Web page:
Jump to ContentJump to Main Navigation
Incentives and Choice in Health Care$
Users without a subscription are not able to see the full content.

Frank A. Sloan and Hirschel Kasper

Print publication date: 2008

Print ISBN-13: 9780262195775

Published to MIT Press Scholarship Online: August 2013

DOI: 10.7551/mitpress/9780262195775.001.0001

Show Summary Details
Page of

PRINTED FROM MIT PRESS SCHOLARSHIP ONLINE (www.mitpress.universitypressscholarship.com). (c) Copyright The MIT Press, 2021. All Rights Reserved. An individual user may print out a PDF of a single chapter of a monograph in MITSO for personal use.date: 21 September 2021

What We Know and Don’t Know about the Effects of Cost Sharing on the Demand for Medical Care—and So What?

What We Know and Don’t Know about the Effects of Cost Sharing on the Demand for Medical Care—and So What?

Chapter:
(p.84) (p.85) 4 What We Know and Don’t Know about the Effects of Cost Sharing on the Demand for Medical Care—and So What?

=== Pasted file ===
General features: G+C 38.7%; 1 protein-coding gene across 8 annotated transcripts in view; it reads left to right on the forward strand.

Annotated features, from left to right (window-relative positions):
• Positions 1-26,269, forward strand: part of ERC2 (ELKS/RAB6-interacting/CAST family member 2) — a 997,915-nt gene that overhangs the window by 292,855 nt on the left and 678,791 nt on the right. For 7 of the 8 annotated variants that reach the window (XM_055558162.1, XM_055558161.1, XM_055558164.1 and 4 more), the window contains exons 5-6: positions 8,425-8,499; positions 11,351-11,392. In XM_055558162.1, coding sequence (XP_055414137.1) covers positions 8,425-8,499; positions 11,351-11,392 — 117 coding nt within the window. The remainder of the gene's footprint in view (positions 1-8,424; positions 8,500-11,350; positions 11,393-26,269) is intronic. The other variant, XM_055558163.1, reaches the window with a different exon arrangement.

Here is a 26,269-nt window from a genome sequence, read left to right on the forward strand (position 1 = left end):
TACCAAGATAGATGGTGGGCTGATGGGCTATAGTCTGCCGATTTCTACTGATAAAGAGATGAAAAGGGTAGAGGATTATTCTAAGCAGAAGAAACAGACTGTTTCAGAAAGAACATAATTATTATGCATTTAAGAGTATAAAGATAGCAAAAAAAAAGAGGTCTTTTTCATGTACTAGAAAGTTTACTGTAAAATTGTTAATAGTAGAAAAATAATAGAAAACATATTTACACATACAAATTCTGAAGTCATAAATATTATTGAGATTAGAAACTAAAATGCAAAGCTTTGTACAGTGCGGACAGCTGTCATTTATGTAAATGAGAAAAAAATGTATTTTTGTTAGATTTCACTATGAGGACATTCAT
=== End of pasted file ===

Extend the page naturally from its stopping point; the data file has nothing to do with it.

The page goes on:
Source:
Incentives and Choice in Health Care
Author(s):

Joseph P. Newhouse

Anna D. Sinaiko

Publisher:
The MIT Press
DOI:10.7551/mitpress/9780262195775.003.0004

This chapter focuses on the effects of cost sharing on the demand for medical care based on the results of the Rand Health Insurance Experiment (HIE) conducted in the 1970s and 1980s to investigate price elasticities of demand for various types of personal health services for families with different income levels, as well as for children and adults, and the impact of health insurance coverage on health outcomes. The chapter first analyzes the traditional view of cost sharing in health economics before turning to empirical evidence on the effects of cost sharing on the demand for medical care.

Keywords:   cost sharing, demand, medical care, Rand Health Insurance Experiment, price elasticities, personal health services, families, health insurance, health outcomes, health economics

MIT Press Scholarship Online requires a subscription or purchase to access the full text of books within the service. Public users can however freely search the site and view the abstracts and keywords for each book and chapter.

Please, subscribe or login to access full text content.

If you think you should have access to this title, please contact your librarian.

To troubleshoot, please check our FAQs, and if you can't find the answer there, please contact us.